Ofcom is pressing Brussels to block the potential £10.5bn merger of O2 and Three on the back of fears that UK consumers’ mobile phone bills will rise sharply.
Sharon White, CEO of the British telecoms regulator said the merger of two of Britain’s four operators could also hurt rival high-street retailers and existing network arrangements.
This will raise further doubts about Hutchison Whampoa’s bid to acquire O2 from Telefónica in order to merge with the UK’s smallest mobile operator, Three.
The O2 takeover, which would create the UK’s largest mobile operator, will come under inspection this week by the European Commission. The EC will send out a statement of objections outlining why the merger will harm the British mobile market.
Ofcom has put its arguments to the commission, according to White, and highlighted several particular concerns. She first told the FT that the creation of another, fourth network to replace O2 “might be one answer” for some of her concerns, but would take “time and considerable investment”.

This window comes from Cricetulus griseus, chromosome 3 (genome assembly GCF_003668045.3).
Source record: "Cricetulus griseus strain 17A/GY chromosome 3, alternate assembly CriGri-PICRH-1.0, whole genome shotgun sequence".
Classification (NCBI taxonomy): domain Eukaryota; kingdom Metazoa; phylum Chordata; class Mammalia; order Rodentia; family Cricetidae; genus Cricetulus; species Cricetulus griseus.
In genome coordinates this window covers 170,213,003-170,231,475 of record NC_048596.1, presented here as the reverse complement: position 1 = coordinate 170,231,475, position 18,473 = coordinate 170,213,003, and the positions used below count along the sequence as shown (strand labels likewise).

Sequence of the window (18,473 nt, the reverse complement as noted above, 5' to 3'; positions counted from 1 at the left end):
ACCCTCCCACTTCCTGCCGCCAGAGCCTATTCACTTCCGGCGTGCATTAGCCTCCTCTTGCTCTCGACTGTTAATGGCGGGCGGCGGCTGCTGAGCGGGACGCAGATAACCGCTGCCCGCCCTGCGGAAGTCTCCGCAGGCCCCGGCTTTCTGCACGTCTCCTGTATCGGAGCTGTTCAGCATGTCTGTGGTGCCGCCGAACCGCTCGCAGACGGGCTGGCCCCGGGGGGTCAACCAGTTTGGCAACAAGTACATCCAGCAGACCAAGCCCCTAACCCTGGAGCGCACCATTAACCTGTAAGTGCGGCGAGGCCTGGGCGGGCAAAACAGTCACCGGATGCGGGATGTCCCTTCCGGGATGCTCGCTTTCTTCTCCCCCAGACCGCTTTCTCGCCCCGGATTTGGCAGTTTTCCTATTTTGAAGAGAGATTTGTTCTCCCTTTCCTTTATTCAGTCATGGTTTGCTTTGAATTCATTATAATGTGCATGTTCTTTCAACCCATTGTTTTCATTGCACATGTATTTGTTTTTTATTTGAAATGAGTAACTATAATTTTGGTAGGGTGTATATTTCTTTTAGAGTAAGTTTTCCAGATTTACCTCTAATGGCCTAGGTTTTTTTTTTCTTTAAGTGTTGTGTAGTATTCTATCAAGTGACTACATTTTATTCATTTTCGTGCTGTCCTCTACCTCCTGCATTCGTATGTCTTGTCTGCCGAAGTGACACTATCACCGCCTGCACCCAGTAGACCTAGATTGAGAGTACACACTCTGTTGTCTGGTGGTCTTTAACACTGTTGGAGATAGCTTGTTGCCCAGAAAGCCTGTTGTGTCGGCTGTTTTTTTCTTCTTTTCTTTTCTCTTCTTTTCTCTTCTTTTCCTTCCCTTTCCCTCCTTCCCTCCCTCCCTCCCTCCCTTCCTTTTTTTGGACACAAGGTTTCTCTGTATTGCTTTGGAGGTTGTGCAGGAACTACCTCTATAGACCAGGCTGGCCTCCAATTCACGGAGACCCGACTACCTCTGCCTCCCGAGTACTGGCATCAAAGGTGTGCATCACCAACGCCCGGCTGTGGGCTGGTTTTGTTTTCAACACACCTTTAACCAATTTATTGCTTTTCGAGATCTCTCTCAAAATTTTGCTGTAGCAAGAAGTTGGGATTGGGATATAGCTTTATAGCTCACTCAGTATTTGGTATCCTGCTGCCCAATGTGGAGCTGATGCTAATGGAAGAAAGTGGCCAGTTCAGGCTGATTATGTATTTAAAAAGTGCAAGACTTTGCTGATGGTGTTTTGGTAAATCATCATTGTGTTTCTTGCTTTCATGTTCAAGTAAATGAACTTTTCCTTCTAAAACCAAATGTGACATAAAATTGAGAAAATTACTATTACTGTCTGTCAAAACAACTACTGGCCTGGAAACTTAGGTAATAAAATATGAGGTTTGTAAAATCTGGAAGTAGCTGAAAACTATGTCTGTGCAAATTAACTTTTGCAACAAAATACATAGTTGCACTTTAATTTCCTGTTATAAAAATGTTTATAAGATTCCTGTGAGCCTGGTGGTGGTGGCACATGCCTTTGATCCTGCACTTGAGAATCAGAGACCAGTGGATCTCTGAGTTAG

“This is not a broken market,” said White. “Last year, UK mobile firms generated £15bn of revenue. Competition, not consolidation, has driven investment.”
White said the “deal could mean higher prices for consumers and businesses” after removing one of the competitors in the market. The merged group would have four in 10 mobile connections in the UK.
“Many of our concerns relate to competition between operators who own the networks on which mobile phones rely,” she added.
Ofcom has carried out research analysing mobile prices over recent years in 25 countries, finding average prices to be up to a fifth lower in markets with four operators in comparison to those with only three.
Analysts believe it unlikely that Hutchison will agree with White’s views.